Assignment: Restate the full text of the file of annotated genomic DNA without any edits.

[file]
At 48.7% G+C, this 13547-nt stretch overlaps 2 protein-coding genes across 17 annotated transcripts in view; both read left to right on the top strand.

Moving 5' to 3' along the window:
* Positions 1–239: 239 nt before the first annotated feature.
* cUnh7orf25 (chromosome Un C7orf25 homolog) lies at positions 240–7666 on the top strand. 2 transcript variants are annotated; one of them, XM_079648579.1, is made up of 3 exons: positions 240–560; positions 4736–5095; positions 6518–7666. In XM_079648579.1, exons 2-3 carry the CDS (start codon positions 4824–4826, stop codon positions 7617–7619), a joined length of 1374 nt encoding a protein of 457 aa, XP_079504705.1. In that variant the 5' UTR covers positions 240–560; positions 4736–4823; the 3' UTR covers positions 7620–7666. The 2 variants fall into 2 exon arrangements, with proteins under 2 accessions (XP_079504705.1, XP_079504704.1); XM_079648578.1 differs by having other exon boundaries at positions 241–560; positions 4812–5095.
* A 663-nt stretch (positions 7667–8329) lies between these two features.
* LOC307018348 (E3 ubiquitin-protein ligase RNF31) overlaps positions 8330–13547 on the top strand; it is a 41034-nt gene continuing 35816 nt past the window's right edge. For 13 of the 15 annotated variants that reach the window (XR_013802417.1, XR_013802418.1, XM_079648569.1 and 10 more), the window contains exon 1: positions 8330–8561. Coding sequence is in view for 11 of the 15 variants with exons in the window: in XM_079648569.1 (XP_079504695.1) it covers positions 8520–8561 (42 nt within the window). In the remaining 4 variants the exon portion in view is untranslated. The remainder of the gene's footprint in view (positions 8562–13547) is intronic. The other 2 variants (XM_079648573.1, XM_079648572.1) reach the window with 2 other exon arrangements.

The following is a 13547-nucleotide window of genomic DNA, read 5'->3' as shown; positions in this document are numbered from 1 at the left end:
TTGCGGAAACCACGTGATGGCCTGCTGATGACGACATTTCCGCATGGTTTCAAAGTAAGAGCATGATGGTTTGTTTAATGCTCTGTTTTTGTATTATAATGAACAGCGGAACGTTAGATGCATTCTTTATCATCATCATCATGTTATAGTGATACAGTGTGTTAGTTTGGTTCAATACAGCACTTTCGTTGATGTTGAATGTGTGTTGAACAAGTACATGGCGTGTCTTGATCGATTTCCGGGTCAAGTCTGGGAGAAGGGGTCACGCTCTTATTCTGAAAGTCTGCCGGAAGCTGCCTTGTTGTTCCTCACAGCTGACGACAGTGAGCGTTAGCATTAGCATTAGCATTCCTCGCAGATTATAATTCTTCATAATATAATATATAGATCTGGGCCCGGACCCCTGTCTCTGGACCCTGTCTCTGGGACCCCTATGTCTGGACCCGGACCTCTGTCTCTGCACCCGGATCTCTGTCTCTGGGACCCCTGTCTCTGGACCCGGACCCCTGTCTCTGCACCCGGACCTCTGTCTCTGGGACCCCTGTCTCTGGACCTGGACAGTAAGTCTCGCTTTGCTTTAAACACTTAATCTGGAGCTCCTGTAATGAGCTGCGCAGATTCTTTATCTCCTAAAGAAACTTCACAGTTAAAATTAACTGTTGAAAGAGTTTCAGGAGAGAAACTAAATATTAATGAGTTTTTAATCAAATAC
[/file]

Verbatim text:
At 48.7% G+C, this 13547-nt stretch overlaps 2 protein-coding genes across 17 annotated transcripts in view; both read left to right on the top strand.

Moving 5' to 3' along the window:
* Positions 1–239: 239 nt before the first annotated feature.
* cUnh7orf25 (chromosome Un C7orf25 homolog) lies at positions 240–7666 on the top strand. 2 transcript variants are annotated; one of them, XM_079648579.1, is made up of 3 exons: positions 240–560; positions 4736–5095; positions 6518–7666. In XM_079648579.1, exons 2-3 carry the CDS (start codon positions 4824–4826, stop codon positions 7617–7619), a joined length of 1374 nt encoding a protein of 457 aa, XP_079504705.1. In that variant the 5' UTR covers positions 240–560; positions 4736–4823; the 3' UTR covers positions 7620–7666. The 2 variants fall into 2 exon arrangements, with proteins under 2 accessions (XP_079504705.1, XP_079504704.1); XM_079648578.1 differs by having other exon boundaries at positions 241–560; positions 4812–5095.
* A 663-nt stretch (positions 7667–8329) lies between these two features.
* LOC307018348 (E3 ubiquitin-protein ligase RNF31) overlaps positions 8330–13547 on the top strand; it is a 41034-nt gene continuing 35816 nt past the window's right edge. For 13 of the 15 annotated variants that reach the window (XR_013802417.1, XR_013802418.1, XM_079648569.1 and 10 more), the window contains exon 1: positions 8330–8561. Coding sequence is in view for 11 of the 15 variants with exons in the window: in XM_079648569.1 (XP_079504695.1) it covers positions 8520–8561 (42 nt within the window). In the remaining 4 variants the exon portion in view is untranslated. The remainder of the gene's footprint in view (positions 8562–13547) is intronic. The other 2 variants (XM_079648573.1, XM_079648572.1) reach the window with 2 other exon arrangements.

The following is a 13547-nucleotide window of genomic DNA, read 5'->3' as shown; positions in this document are numbered from 1 at the left end:
TTGCGGAAACCACGTGATGGCCTGCTGATGACGACATTTCCGCATGGTTTCAAAGTAAGAGCATGATGGTTTGTTTAATGCTCTGTTTTTGTATTATAATGAACAGCGGAACGTTAGATGCATTCTTTATCATCATCATCATGTTATAGTGATACAGTGTGTTAGTTTGGTTCAATACAGCACTTTCGTTGATGTTGAATGTGTGTTGAACAAGTACATGGCGTGTCTTGATCGATTTCCGGGTCAAGTCTGGGAGAAGGGGTCACGCTCTTATTCTGAAAGTCTGCCGGAAGCTGCCTTGTTGTTCCTCACAGCTGACGACAGTGAGCGTTAGCATTAGCATTAGCATTCCTCGCAGATTATAATTCTTCATAATATAATATATAGATCTGGGCCCGGACCCCTGTCTCTGGACCCTGTCTCTGGGACCCCTATGTCTGGACCCGGACCTCTGTCTCTGCACCCGGATCTCTGTCTCTGGGACCCCTGTCTCTGGACCCGGACCCCTGTCTCTGCACCCGGACCTCTGTCTCTGGGACCCCTGTCTCTGGACCTGGACAGTAAGTCTCGCTTTGCTTTAAACACTTAATCTGGAGCTCCTGTAATGAGCTGCGCAGATTCTTTATCTCCTAAAGAAACTTCACAGTTAAAATTAACTGTTGAAAGAGTTTCAGGAGAGAAACTAAATATTAATGAGTTTTTAATCAAATAC